On Sun, Nov 13, 2022 at 9:54 AM Robin Downs via cctalk
Actually, I built exactly this many years ago (1990s) to operate a cash draw for dumb
terminals on Unix systems, used on counters as point of sale devices...
The existing solution used a processor, ram, rom, double sided board etc and was too
expensive, so I designed a replacement with a real UART and a finite state machine
consisting of a EPROM and 8 bit latch that simply monitored the RS232 data passively and
when the appropriate character sequence was matched, it triggered the solenoid to open the
I am now thinking of totally crazy ways to detect a serial character.
OK, a Model 33 Teletype with the right option in the stunt box is
One odd idea is to detect the start bit and then generate the chracter
bit-serially at the right baud rate. XOR that with the bitstream.
Start with a flag ff set, at the middle of each bit-time, clear the
flag if the bitstream and generated bit differ. At the end of the
character time if the flag is still set, it's a match, Has the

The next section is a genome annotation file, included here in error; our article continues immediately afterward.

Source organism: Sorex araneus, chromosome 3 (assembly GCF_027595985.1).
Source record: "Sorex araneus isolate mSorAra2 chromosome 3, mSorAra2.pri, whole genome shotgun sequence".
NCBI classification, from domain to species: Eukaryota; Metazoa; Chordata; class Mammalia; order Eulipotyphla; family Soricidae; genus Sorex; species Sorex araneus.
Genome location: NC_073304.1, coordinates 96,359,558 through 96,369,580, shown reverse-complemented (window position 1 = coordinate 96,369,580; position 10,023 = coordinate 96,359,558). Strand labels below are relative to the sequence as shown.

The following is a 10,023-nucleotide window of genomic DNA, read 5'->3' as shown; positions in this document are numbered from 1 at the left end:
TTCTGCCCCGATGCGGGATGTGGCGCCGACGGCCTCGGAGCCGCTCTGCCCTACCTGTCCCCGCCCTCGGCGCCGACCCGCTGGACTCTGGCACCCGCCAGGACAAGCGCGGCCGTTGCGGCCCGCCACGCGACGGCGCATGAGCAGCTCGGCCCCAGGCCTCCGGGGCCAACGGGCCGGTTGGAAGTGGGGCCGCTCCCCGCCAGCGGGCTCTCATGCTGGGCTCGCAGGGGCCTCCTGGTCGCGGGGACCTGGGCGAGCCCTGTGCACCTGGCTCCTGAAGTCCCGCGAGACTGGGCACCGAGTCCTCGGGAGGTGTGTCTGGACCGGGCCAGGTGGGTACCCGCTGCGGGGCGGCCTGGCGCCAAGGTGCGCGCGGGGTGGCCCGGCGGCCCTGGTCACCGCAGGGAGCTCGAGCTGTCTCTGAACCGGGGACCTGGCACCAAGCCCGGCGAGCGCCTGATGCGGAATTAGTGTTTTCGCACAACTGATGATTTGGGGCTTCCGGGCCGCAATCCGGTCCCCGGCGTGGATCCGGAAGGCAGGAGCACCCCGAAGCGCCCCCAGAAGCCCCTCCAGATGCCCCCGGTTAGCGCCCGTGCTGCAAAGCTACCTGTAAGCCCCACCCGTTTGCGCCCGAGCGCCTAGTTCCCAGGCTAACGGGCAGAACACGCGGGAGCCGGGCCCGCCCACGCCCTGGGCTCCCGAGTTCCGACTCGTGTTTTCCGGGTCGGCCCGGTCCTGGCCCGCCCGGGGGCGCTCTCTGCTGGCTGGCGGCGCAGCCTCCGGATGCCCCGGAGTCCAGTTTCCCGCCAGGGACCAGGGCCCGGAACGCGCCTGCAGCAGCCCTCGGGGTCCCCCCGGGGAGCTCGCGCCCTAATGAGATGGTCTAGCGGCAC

advantage of only needing a single-bit comparison not 7 or 8.
It decoded a long 14 character code sequence easily and reliably and used 5 chips in
total on a smaller single sided board.
Nowadays, a small microcontroller is the obvious way to go for cost and ease of
Cost, probably. Ease of development, it depends on who you are. I
reckon I could solder up a suitable circuit using TTL only (i.e. not
using a dumb UART which would simplify things a lot) in less time that
it would take me to write the firmware. I am not a programmer. I tried
the Arduino boards once and got fed up with a lack of proper printable
documentation, no formal language specification, etc.